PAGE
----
Utah Tree Shapes

Do you know your Utah tree shapes? September is a great month for planting trees in northern Utah, so it’s time to bone up on your tree knowledge. Each distinct shape lends itself to specific locations and growing conditions, and each provides its own benefits. Read on for a brief rundown on different tree shapes and their characteristics. Not only will this assist you in selecting your trees, but you also will be able to confidently identify the trees in and around your area.


Classic Christmas pine trees often feature the pyramidal shape, but this configuration appears in other tree species as well. Pyramidal trees tend to be wider at the bottom, with a main center trunk and horizontal branches that radiate from the center. The branches may begin near the ground or a little higher up on the trunk, depending on the level of pruning. Examples of this type include tricolor beech, autumn gold ginkgo, skyline honeylocust and the sweetgum tree. Pyramidal trees provide excellent wind-breaking ability as well as highly attractive privacy screens. Many species are fast-growing and low maintenance.


Trees featuring a round foliage structure and central trunk are ideal for providing shade and lowering the temperature of your property during the hot summer months. Norway maples, eastern redbuds, hawthorns and dogwoods are all examples of round trees. Look for the round shape when you want a classic look for your yard.


Columnar trees grow quite tall, with a thin profile and upright branches. Columnar species are also ideal as a windbreak or privacy screen, but they require less room than pyramidal varieties. The columnar Norway maple, columnar purple beech, golden rain tree and tulip tree are great examples that thrive in northern Utah.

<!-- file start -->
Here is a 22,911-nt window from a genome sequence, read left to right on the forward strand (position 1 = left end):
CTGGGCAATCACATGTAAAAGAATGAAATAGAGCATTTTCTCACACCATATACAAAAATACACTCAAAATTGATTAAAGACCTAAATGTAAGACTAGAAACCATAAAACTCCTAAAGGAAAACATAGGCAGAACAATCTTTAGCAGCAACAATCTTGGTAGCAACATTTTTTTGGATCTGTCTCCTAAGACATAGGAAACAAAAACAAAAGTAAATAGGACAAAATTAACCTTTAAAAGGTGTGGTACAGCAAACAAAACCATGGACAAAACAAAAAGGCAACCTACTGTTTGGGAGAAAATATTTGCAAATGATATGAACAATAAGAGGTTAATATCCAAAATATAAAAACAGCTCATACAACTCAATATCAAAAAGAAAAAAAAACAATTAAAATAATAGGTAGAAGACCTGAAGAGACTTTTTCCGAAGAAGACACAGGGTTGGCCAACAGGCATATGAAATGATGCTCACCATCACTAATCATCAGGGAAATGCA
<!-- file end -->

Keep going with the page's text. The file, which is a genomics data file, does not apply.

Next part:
Layered trees, also known as umbrella trees, have high branches that spread wide to make them look a bit like an umbrella. The branches are usually high enough to make these excellent shade trees for patios because they are clear underneath. Some layered species feature the same hanging type branches seen in the weeping tree shape. Examples of this tree include the Camperdown elm, catalpa, Salix, mimosa or silk tree.


Vase-shaped trees feature a central trunk that extends upward in a three-dimensional V-shape, much like a flared vase. These trees are valued for their delicate leaf patterns and graceful appearance. Many vase trees are flowering varieties or feature vibrant, colorful foliage. Most are slow-growing and heat-intolerant, but vase-like trees are ideal for lining paths or defining space in your yard or garden. Examples include the Bloodgood Japanese maple, winter king hawthorn, and the saucer magnolia.


The long, rope-like branches of weeping trees arch over gracefully, flowing like a waterfall toward the ground. Weeping trees require a large space for growth, however, and provide little advantage for shade. Examples include the golden chain tree, weeping mulberry and the snow fountain weeping cherry.

Gardening experts recommend researching potential tree varieties prior to making your selection. Consider your goals for the tree and how well the intended location will be able to handle the tree’s future growth patterns. Millcreek Gardens in Salt Lake City is your local tree specialist. Their expert staff can help you determine what species are best suited for your needs and which Utah tree shape will grow and thrive best for you.